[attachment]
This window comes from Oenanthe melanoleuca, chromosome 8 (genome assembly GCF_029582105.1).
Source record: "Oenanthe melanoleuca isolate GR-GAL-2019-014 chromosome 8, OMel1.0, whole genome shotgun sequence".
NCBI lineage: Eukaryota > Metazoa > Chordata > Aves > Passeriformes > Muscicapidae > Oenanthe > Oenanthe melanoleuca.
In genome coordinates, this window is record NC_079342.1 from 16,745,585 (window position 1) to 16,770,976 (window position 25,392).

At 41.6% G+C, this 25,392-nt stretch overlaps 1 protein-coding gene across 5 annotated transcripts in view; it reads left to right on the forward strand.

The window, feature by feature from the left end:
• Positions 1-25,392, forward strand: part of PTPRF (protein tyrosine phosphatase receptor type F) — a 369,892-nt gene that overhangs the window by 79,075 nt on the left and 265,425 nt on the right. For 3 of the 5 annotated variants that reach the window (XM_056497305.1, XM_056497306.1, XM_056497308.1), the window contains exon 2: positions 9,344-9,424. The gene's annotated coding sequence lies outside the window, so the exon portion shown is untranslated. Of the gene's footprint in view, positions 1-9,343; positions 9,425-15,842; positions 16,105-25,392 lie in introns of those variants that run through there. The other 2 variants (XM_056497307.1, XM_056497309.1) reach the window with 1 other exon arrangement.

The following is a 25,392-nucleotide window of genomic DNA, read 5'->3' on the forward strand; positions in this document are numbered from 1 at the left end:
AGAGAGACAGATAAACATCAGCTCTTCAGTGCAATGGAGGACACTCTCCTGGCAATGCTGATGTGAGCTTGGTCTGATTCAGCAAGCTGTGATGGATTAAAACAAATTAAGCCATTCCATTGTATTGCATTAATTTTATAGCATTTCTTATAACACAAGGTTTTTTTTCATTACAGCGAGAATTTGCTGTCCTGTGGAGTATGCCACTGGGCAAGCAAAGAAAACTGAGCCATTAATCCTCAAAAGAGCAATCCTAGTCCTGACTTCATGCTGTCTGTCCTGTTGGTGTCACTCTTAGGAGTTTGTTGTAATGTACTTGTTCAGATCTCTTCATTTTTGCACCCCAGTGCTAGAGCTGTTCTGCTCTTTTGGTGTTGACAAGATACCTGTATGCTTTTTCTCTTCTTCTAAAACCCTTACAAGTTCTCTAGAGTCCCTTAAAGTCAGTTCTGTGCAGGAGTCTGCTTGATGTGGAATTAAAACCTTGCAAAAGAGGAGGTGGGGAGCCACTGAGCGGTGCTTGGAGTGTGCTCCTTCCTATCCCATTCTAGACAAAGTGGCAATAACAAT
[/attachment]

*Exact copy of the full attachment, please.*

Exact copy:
This window comes from Oenanthe melanoleuca, chromosome 8 (genome assembly GCF_029582105.1).
Source record: "Oenanthe melanoleuca isolate GR-GAL-2019-014 chromosome 8, OMel1.0, whole genome shotgun sequence".
NCBI lineage: Eukaryota > Metazoa > Chordata > Aves > Passeriformes > Muscicapidae > Oenanthe > Oenanthe melanoleuca.
In genome coordinates, this window is record NC_079342.1 from 16,745,585 (window position 1) to 16,770,976 (window position 25,392).

At 41.6% G+C, this 25,392-nt stretch overlaps 1 protein-coding gene across 5 annotated transcripts in view; it reads left to right on the forward strand.

The window, feature by feature from the left end:
• Positions 1-25,392, forward strand: part of PTPRF (protein tyrosine phosphatase receptor type F) — a 369,892-nt gene that overhangs the window by 79,075 nt on the left and 265,425 nt on the right. For 3 of the 5 annotated variants that reach the window (XM_056497305.1, XM_056497306.1, XM_056497308.1), the window contains exon 2: positions 9,344-9,424. The gene's annotated coding sequence lies outside the window, so the exon portion shown is untranslated. Of the gene's footprint in view, positions 1-9,343; positions 9,425-15,842; positions 16,105-25,392 lie in introns of those variants that run through there. The other 2 variants (XM_056497307.1, XM_056497309.1) reach the window with 1 other exon arrangement.

The following is a 25,392-nucleotide window of genomic DNA, read 5'->3' on the forward strand; positions in this document are numbered from 1 at the left end:
AGAGAGACAGATAAACATCAGCTCTTCAGTGCAATGGAGGACACTCTCCTGGCAATGCTGATGTGAGCTTGGTCTGATTCAGCAAGCTGTGATGGATTAAAACAAATTAAGCCATTCCATTGTATTGCATTAATTTTATAGCATTTCTTATAACACAAGGTTTTTTTTCATTACAGCGAGAATTTGCTGTCCTGTGGAGTATGCCACTGGGCAAGCAAAGAAAACTGAGCCATTAATCCTCAAAAGAGCAATCCTAGTCCTGACTTCATGCTGTCTGTCCTGTTGGTGTCACTCTTAGGAGTTTGTTGTAATGTACTTGTTCAGATCTCTTCATTTTTGCACCCCAGTGCTAGAGCTGTTCTGCTCTTTTGGTGTTGACAAGATACCTGTATGCTTTTTCTCTTCTTCTAAAACCCTTACAAGTTCTCTAGAGTCCCTTAAAGTCAGTTCTGTGCAGGAGTCTGCTTGATGTGGAATTAAAACCTTGCAAAAGAGGAGGTGGGGAGCCACTGAGCGGTGCTTGGAGTGTGCTCCTTCCTATCCCATTCTAGACAAAGTGGCAATAACAAT